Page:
SWEETWATER, TEXAS. Sweetwater, the county seat of Nolan County, is on Interstate Highway 20, U.S. Highway 80/84, State Highway 70, Farm Road 419, and the Santa Fe Railroad, forty-two miles west of Abilene in the north central part of the county. The post office at the site was first known as Blue Goose, supposedly because some local cowboys killed a great blue heron under the impression that it was a variety of goose. The town was named for Sweetwater Creek and known as Sweet Water by postal authorities until 1918. The site held only a couple of tent stores and no permanent buildings when it was designated county seat at the organization of the county in 1881. The first stirrings of the community might be set in 1877, when Billie Knight ran a store for buffalo hunters in the area. The post office, established in 1879 on the creek three miles southeast, was moved to the new town the same year. The Texas and Pacific Railway started service in 1881, and by 1883 there were five saloons and other businesses. A store building constructed in 1881–82 at a cost of $8,755 served as both a jail and a courthouse until a new courthouse was built in 1891. Grand jury indictments returned throughout the county in 1881–83 included seventeen for murder, seventeen for assaults to murder, and forty-five for gambling and carrying pistols, but there is no indication that Sweetwater itself was an unruly community. Its population remained small and relatively stable for several years. The most celebrated occasion of violence in early days occurred because Sweetwater lacked a bank. It was rumored that the saloon operated by Chiflet and Gilliot often held up to $20,000 in cash deposits left by residents. In February 1883 there was a raid on the saloon that resulted in the murder of the saloon owners and the wounding of a bystander, N. I. Dulaney. Eleven of the seventeen murder indictments returned in 1881–83 arose from this saloon robbery attempt. The next month Thomas Trammell and others established a bank. The Sweetwater Advance began publishing in 1881. Incorporation came in 1884, 1897, and 1902. A blizzard in 1885 killed 90 percent of the area's livestock and was followed by the disastrous 1886–87 drought. The population in 1890 was half that of 1884. Prosperity revived when construction began on the Kansas City, Mexico and Orient Railway in 1903. To encourage the railroads Sweetwater increased its water supply by building a small town lake in 1898 and, more ambitiously, Lake Trammell (1914), Lake Sweetwater (1929–30), and Oak Creek Reservoir (1950–52). Railroad shops have provided a steady payroll over the years. The Gulf refinery operated there from 1929 to 1954, and at one time the town was a large telegraph center. The International Harvester Company operated a factory in Sweetwater from 1920 to 1950. Gypsum plants, apparel manufacturers, cement plants, cotton compresses, a cottonseed oil mill, and packing companies were among the nearly 250 businesses operating there in the 1970s. The most important businesses trafficked in cotton, oil, and cattle. The Army Air Force used Sweetwater's airfield for training during World War II, and before that the field served as a training base for Britain's military flying cadets. In 1943 the Women's Airforce Service Pilots were trained there. Sweetwater has a pioneer museum, a hospital, and a golf course, and the swimming, fishing, and other recreational facilities of Lake Sweetwater are significant amenities. The Rolling Plains campus Texas State Technical Institute, established in 1970, is four miles west of Sweetwater. The population of Sweetwater was 10,367 in 1940, 13,914 in 1960, and 12,242 in 1980. In 1990 it was 11,967. The population dropped slightly in 2000 to 11,415. In 1998 the Texas Department of Agriculture listed the nearby Blue Goose Ranch, established in 1889, in its Family Land Heritage Program, which recognizes farms and ranches that have been in continuous agricultural operation by the same family for 100 years or more.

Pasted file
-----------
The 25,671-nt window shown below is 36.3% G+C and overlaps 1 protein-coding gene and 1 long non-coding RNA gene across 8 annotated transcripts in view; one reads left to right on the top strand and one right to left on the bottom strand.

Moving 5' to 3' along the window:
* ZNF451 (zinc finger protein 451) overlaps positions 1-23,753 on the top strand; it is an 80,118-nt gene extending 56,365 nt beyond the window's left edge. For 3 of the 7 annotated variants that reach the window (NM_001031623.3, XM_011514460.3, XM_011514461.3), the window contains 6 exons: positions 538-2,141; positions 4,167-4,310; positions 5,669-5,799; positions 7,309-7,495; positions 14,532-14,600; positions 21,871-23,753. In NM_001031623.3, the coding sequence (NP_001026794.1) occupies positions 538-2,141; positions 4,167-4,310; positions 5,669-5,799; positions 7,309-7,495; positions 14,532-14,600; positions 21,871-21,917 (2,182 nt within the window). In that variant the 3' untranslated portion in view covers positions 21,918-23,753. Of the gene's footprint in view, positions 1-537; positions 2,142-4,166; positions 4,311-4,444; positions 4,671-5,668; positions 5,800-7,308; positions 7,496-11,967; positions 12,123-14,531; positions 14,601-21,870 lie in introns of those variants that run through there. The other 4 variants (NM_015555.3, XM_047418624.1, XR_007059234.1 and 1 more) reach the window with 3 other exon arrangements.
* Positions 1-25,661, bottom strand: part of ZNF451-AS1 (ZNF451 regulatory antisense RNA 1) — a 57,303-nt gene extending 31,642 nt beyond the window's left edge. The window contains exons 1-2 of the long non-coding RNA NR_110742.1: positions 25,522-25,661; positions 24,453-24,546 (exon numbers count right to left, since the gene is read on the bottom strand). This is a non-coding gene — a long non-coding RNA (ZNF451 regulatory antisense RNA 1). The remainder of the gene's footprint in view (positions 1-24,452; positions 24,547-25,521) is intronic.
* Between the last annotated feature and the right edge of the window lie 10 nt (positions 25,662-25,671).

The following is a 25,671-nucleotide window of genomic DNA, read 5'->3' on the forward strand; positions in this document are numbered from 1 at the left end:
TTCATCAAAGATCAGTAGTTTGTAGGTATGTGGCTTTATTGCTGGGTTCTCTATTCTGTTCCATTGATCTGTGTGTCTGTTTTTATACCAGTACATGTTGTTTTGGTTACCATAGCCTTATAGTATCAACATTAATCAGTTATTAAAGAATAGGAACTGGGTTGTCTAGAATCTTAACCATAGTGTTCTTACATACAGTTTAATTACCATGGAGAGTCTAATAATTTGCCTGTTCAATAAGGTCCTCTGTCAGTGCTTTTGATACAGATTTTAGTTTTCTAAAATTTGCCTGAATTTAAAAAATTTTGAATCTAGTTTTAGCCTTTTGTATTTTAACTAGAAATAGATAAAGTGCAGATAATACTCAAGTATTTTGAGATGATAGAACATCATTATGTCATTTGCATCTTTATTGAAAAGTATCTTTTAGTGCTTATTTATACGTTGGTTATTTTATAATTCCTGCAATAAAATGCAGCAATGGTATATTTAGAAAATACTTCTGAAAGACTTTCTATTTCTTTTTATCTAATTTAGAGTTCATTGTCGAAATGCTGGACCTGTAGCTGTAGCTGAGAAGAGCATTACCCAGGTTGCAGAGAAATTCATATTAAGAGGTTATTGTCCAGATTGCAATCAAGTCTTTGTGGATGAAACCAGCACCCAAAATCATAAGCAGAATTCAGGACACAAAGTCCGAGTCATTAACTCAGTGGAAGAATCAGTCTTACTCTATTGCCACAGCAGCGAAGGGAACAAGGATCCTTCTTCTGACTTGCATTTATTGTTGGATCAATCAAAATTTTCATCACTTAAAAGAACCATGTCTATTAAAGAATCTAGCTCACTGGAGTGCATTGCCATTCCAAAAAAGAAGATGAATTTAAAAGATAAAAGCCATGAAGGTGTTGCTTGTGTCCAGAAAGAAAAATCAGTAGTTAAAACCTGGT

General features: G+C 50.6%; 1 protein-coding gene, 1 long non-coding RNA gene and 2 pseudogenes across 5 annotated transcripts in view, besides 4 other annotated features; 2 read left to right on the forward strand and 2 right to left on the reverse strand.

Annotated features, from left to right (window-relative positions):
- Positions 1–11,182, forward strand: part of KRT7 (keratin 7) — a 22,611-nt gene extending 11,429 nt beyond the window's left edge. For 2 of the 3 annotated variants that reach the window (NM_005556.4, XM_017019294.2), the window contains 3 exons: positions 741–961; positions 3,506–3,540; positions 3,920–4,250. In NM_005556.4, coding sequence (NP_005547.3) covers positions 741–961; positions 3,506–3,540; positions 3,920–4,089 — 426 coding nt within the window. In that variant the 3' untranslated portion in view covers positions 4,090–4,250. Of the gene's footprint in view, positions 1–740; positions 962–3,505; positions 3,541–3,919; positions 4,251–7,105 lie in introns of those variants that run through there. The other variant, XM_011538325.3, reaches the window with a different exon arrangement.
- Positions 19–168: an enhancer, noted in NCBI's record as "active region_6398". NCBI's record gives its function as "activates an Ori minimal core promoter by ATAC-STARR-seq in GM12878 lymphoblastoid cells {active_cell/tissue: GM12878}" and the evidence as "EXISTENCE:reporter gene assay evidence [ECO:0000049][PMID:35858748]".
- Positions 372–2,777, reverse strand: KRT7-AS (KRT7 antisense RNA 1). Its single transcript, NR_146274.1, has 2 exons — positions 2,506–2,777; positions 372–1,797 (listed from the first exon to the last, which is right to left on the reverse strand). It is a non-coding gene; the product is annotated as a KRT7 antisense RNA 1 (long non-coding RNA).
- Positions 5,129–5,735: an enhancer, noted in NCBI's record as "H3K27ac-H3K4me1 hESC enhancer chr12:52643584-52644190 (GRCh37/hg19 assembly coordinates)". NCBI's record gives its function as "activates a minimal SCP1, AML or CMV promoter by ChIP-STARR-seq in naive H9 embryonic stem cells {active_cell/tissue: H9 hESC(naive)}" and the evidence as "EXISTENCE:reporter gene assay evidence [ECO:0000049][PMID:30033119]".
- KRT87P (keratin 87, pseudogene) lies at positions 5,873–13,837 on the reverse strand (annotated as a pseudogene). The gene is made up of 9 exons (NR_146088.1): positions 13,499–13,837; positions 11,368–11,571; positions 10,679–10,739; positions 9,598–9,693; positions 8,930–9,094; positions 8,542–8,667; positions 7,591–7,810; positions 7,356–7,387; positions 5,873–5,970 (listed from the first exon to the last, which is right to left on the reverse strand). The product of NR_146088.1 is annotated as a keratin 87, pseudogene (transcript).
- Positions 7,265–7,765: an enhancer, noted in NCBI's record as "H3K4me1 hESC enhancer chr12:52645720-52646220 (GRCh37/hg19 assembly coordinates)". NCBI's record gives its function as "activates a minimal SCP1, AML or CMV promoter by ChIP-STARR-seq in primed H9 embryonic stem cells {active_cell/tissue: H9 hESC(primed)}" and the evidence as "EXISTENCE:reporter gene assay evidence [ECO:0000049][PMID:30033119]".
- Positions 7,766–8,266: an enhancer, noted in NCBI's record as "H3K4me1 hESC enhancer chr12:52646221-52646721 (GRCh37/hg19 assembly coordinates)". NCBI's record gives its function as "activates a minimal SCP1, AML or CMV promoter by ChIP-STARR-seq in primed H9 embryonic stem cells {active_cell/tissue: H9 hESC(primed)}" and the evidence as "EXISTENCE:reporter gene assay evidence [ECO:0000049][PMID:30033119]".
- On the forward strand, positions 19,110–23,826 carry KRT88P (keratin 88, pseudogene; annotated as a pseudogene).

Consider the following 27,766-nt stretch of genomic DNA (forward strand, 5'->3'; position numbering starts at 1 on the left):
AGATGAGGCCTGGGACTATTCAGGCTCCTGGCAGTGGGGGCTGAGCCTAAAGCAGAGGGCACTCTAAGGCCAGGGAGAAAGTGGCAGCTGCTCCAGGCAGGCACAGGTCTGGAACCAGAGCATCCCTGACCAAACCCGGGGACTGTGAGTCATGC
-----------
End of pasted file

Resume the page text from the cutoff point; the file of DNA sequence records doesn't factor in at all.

Kathleen E. and Clifton R. St. Clair, eds., Little Towns of Texas (Jacksonville, Texas: Jayroe Graphic Arts, 1982). E. L. Yeats and Hooper Shelton, History of Nolan County (Sweetwater, Texas: Shelton, 1975).
The following, adapted from the Chicago Manual of Style, 15th edition, is the preferred citation for this article.William R. Hunt, "SWEETWATER, TX," Handbook of Texas Online (http://www.tshaonline.org/handbook/online/articles/hes09), accessed October 21, 2014. Uploaded on June 15, 2010. Published by the Texas State Historical Association.